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Preparing an autistic person for independence is a concept that needs lots of ‘breaking down’. Through our own experiences of preparing for independence, we know that there is much to consider.
Where to begin…
Ask yourself some questions;
- What does independence look like?
- How might independence be for my child?
- What does my child want to achieve?
What does independent mean?
We suggest that you ask the questions above because it gets you thinking about what independence might really mean – and it’s different for everyone! Sometimes we might think that being independent means that you do everything for yourself, but it’s important to remember that independent can mean living with support as well. We live in communities for a reason, and part of this is that we all rely on other people for one thing or another. Building independence shouldn’t mean that we avoid seeking help or putting support in place – being independent is not the same as being alone.
Once you have identified where you’re heading with the concept of independence, you can start to put together a plan.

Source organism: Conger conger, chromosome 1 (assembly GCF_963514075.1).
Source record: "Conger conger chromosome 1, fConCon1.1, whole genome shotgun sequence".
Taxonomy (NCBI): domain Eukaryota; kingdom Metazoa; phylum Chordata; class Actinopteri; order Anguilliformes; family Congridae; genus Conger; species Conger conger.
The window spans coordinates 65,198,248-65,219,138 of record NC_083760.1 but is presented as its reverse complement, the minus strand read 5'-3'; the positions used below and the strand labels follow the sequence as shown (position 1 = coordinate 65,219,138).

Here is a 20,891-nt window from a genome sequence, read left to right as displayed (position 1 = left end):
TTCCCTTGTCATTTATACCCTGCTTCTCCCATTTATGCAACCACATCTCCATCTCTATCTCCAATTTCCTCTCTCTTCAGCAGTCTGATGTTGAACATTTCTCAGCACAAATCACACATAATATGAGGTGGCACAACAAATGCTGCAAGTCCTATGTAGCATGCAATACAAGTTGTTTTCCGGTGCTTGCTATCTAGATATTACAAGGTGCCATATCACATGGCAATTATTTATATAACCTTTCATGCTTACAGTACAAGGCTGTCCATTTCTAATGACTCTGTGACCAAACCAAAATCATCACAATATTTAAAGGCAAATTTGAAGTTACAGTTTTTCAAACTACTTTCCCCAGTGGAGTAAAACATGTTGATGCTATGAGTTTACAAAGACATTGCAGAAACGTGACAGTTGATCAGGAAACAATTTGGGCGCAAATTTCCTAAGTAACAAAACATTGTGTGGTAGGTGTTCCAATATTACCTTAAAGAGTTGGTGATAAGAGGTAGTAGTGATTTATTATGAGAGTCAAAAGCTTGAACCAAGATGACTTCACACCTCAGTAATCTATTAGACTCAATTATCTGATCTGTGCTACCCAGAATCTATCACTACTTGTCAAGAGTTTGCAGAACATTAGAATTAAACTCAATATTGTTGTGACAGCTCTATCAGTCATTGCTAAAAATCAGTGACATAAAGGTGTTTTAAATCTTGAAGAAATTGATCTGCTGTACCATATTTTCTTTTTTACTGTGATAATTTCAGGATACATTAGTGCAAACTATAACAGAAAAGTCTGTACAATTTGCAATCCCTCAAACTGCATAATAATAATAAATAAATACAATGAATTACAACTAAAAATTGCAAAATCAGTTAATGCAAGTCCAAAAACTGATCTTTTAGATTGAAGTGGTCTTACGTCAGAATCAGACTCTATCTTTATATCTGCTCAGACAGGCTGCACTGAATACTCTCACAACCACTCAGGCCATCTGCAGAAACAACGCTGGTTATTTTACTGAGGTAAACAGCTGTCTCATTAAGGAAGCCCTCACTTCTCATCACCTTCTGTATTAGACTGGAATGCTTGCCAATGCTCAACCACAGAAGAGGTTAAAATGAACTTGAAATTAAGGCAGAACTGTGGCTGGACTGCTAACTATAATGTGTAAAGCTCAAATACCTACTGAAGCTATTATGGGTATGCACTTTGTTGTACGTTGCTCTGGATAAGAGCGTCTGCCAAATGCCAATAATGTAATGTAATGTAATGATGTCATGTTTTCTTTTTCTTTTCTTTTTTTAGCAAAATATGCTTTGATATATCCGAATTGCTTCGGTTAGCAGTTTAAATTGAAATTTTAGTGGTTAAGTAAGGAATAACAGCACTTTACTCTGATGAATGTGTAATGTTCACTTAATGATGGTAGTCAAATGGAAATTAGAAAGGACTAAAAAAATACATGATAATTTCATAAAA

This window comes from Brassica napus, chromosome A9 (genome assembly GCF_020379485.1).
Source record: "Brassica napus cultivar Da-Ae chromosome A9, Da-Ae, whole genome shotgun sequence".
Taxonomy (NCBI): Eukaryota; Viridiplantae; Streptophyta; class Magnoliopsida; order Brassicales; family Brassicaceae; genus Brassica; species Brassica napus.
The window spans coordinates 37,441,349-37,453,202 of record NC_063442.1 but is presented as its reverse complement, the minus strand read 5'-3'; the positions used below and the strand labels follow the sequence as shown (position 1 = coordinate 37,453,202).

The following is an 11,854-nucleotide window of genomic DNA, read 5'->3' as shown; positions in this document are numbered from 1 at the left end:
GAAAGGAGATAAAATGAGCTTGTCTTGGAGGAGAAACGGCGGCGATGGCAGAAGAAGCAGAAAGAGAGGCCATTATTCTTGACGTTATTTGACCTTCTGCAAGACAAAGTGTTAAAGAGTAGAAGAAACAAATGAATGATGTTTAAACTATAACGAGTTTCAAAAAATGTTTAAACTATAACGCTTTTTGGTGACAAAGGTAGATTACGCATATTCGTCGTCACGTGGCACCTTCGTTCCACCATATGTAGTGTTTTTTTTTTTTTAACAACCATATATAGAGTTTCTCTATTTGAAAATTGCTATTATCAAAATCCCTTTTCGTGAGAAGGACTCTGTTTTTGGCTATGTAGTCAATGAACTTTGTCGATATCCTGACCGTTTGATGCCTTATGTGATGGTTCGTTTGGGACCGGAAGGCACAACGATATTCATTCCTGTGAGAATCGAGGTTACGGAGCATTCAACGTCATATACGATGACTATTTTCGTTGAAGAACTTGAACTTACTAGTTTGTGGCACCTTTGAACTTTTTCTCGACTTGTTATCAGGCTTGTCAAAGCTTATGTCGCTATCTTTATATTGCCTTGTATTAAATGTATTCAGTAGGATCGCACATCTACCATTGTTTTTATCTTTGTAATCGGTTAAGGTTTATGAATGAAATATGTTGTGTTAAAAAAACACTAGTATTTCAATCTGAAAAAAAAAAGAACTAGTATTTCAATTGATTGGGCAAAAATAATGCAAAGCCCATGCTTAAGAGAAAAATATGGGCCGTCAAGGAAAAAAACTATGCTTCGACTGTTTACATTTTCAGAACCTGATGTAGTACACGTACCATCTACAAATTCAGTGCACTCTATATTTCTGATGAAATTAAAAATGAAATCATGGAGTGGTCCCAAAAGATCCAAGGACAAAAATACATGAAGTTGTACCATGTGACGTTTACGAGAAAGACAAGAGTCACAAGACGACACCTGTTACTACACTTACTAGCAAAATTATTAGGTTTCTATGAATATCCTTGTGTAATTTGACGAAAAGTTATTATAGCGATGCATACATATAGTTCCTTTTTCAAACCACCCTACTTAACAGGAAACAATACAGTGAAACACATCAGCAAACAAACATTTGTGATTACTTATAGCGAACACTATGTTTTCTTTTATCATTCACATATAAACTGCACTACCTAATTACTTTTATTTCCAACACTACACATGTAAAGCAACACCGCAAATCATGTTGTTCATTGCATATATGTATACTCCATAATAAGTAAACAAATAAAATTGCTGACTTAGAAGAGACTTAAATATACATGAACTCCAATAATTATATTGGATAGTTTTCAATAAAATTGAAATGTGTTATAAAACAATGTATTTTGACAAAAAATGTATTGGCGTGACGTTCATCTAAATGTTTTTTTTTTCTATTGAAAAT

Breaking things down
The skills that we use to do things such as; prepare and cook meals, wash and fold clothes, travel by bus or train, or even manage a budget to live out of home all involve lots of little steps and parts.
It’s helpful to map out the different stages of skill building so that you can see what you’re aiming towards. Using a ‘map’ or written plan also helps to ensure you don’t skip over vital steps along the way.
Work at a pace that feels right
We all build skills at our own pace, and it’s no different when building skills around independence. Choose one area of skills to introduce at a time, and allow plenty of time for learning these skills.
It can also be helpful to enlist the help of others – if your child is learning something new at home, let other support people know so that when skills have become established they can provide the same opportunity for learning in other places as well.
Independence is different for everyone
Remember, becoming independent will look different for everyone (as we explained above), so as you begin preparing to support your child towards more independence, take the time to work out how it looks for them!
Written by Elissa Plumridge